Monday, February 20, 2017

Czarface Review

A Fistful of Peril
Silver Age Records
(Originally posted at RapReviews)

Comic books and hip-hop have a long history together. The Wu-Tang Clan melded kung fu and comic books with hardcore gangster rap, with several of their MCs taking on comic book alter egos. DOOM borrowed his persona from the Marvel villain Doctor Doom, and created a series of other characters inspired by comic books. More recently, Wu-Tang member Inspectah Deck teamed up with 7L and Esoteric to create Czarface. The supergroup continues the Wu’s tradition of combining gritty street rap with comic book themes. “A Fistful of Peril” is their third effort, coming on the heels with a collaboration with Marvel Comics.

Czarface’s mission statement seems to echo what Run the Jewel’s was about on their first album: make trash-talking raps over heavy beats, and have a good time doing it. There isn’t much political on this album, and lyrically it never gets much beyond battle rhymes. It’s all Esoteric and Deck and friends going off over 7L’s boom-bap beats. It is a proudly old school approach, with no acknowledgment that hip-hop has changed all all in the last 20 years. No singing, no hooks, no message beyond “I am a better rapper than you.”

And damn if they don’t have a point. After an instrumental, they start things off with a bang on “Two in the Chest,” slaying sucker MCs with their rhymes. Or, as Esoteric puts it:

“The price of death never been cheaper

And you ain’t gotta notify your next of kin neither

You can't sleep 'cause the inn keeper is the Grim Reaper

I'm a sin eater, Czarface the ringleader

Bust a nine millimeter rhyme at your two-seater

Crush your spine with a lethal line, you're an easy bleeder”

Inspectah Deck never got the fame that some of his fellow Wu members got, but he was always a consistently strong MC, if not a particularly showy one. It’s nice to hear him drop bars without having to compete for airtime with Ghostface and Method Man. His rhymes are sharp, with no sign that he is content to rest on his laurels, even if he does quote old Method Man lyrics on “Revenge on Lizard City.”

“I came to bring the pain, hardcore from the brain
And damage your mind like bad cocaine
The flamethrower started the game, it's game over
I Holly Holm's rappers while signing your face poster
I'm way colder, you need gloves tryna touch the kid
The Terminator with the flow, let nothing live
Voice shining, you could hardly steer
Like a judge, been handing out bars for years
Yeah, the team make cream while you daydream
Futuristic, our names up in laser beams
I make a scene on Broadway in broad day
24/7 365, man, I'm all day
Get it right, sir, I global mogul
Flex superpower like I changed in a phone booth”

The biggest criticism I can make of the album is that sometimes it feels samey and one-note, being that it is basically 11 different versions of the same musical idea. But while there are a couple points on the 35-minute album where it starts to feel plodding, on a whole the album delivers. “A Fistful of Peril” is two skilled MCs rapping over hard-hitting beats, and definitely worth the price of admission.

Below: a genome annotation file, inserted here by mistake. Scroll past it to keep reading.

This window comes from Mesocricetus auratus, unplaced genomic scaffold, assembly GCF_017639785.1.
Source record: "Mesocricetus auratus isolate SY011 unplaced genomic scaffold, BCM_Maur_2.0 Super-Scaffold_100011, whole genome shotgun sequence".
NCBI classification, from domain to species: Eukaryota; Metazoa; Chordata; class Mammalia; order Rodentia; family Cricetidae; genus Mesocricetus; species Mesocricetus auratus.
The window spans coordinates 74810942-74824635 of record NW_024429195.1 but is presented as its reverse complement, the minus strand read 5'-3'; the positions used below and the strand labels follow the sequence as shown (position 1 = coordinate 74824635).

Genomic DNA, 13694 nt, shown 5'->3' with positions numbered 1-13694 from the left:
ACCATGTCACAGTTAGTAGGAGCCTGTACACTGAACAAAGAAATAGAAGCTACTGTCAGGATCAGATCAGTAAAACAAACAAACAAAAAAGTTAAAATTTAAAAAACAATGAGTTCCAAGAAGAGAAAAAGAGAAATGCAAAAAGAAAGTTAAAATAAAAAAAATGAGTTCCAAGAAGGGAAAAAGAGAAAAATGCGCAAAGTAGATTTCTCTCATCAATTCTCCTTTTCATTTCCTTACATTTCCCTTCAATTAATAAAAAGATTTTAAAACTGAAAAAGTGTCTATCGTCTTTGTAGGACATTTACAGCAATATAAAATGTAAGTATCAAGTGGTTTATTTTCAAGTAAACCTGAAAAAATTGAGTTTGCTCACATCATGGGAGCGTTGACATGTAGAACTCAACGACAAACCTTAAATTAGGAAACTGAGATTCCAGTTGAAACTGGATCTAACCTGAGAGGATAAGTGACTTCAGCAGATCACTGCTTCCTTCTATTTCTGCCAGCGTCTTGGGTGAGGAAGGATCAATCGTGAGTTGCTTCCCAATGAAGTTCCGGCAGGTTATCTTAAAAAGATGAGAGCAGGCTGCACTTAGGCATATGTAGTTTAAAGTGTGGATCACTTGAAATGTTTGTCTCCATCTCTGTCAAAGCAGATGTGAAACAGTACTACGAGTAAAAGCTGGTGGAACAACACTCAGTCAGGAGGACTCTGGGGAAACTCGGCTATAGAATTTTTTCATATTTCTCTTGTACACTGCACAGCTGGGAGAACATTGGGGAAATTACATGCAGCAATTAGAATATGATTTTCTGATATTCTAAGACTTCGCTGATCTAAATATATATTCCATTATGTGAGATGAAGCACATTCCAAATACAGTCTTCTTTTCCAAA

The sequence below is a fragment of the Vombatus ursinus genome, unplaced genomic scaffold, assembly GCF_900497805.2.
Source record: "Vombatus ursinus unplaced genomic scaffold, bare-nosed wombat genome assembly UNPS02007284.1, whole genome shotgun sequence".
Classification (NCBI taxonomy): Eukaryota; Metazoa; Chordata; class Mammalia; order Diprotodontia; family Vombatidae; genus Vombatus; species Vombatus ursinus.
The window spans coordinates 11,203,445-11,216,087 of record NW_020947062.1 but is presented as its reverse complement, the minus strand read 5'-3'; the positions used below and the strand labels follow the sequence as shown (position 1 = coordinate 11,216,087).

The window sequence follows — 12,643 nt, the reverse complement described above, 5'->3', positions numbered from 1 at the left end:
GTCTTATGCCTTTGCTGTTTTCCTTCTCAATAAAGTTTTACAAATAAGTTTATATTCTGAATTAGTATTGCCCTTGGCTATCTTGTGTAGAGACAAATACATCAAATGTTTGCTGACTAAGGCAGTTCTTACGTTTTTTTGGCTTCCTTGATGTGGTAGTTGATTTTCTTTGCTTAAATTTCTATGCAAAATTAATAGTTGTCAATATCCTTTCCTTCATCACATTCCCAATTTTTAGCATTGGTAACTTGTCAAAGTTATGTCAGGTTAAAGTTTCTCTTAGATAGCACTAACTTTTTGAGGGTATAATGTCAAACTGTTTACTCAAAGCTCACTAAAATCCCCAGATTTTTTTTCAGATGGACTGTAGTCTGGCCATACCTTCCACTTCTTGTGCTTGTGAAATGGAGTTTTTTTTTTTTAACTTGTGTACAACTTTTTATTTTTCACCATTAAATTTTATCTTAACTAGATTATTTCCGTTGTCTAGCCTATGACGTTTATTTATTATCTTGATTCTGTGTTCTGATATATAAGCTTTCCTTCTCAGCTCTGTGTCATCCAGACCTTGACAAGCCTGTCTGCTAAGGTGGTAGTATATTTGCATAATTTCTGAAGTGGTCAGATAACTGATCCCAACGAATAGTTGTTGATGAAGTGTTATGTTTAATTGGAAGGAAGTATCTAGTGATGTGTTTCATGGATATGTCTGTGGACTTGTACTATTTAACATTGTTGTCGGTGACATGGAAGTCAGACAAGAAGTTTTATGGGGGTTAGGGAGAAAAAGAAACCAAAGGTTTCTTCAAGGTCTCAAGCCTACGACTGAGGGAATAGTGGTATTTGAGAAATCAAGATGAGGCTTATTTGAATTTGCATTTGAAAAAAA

Tristate x Oh No Review

Tristate x Oh No,
3 Dimensional Prescriptions
Oh No has been producing quality hip-hop albums for albums for going on 13 years. He dropped his first album in 2004, and his first beat album, “Dr. No’s Oxperiment,” in 2007. Since then he’s gone on to produce or co-produce numerous releases, both under his own name and as with the Alchemist as Gangrene, with whom he scored Grand Theft Auto V. “3 Dimensional Prescriptions” is his latest release, with Gold Chain Music’s Tristate.

Oh No is Madlib’s little brother, and his production style has always contained elements of Madlib’s esoteric crate-digging. There’s no genre too obscure or out there for Oh No. Whether it is Ethiopian jazz, Turkish funk, or rare R&B, Oh No is a master at mining odd snippets of music for loops and breaks. Oh No differs from his older brother in that his beats are more grounded in hip-hop rather than in outer space. An Oh No beat always hits hard, and he always keeps one foot firmly planted on earth. That tradition continues on “3 Dimensional Prescriptons,” which is  14 tracks of solid hip-hop.

Tristate has a gruff voice and an even, measured flow. It’s the kind of voice that would usually be used to deliver grimy, tough-guy rhymes, and while Tristate is no wimp, his lyrics are more intricate than his flow suggests. He’s rapping about hooking people on his rhymes on “Latest Drugs,” reminiscing about an ex on “Tears on My Nautica,” comparing his rhymes to a spaceship on “Spaceship,” and dropping artistic references on “Exit Thru the Gift Shop.” It’s a nice combination of grittiness and lyricism.

Oh No’s jazzy, funky beats are a nice pairing with Tristate’s more meat-and-potatoes rap style. Oh No keeps it grimy, but adds just enough weirdness to keep the record from falling into retro boom-bap worship. The nimbleness of the music brings out the nimbleness of the rappers, and as a result the album is full of lyricism without being boring or monotonous. Hus KingPin, Lyric Jones, Westside Gunn, Casual, Brotha J, Bro AA Rasheed, Xiomara, Planet Asia, Rogue Venom, Washeyi Choir, and evidence all offer their skills on the album, proving worthy sparring partners with Tristate.

Maybe I’ve just been listening to too many rappers who sing or too much cross-genre hip-hop, but “3 Dimensional Prescriptions” felt like a breath of fresh air. There’’s little singing, no one raps in odd voices, there’s no guest spots by indie rock musicians, no production assists by EDM DJs. Not that any of those are bad things, but sometimes you just want to hear some dudes rapping over flipped soul and jazz samples. “3 Dimensional Prescriptions” may not break new ground, but it’s unapologetically old school sound is well executed.

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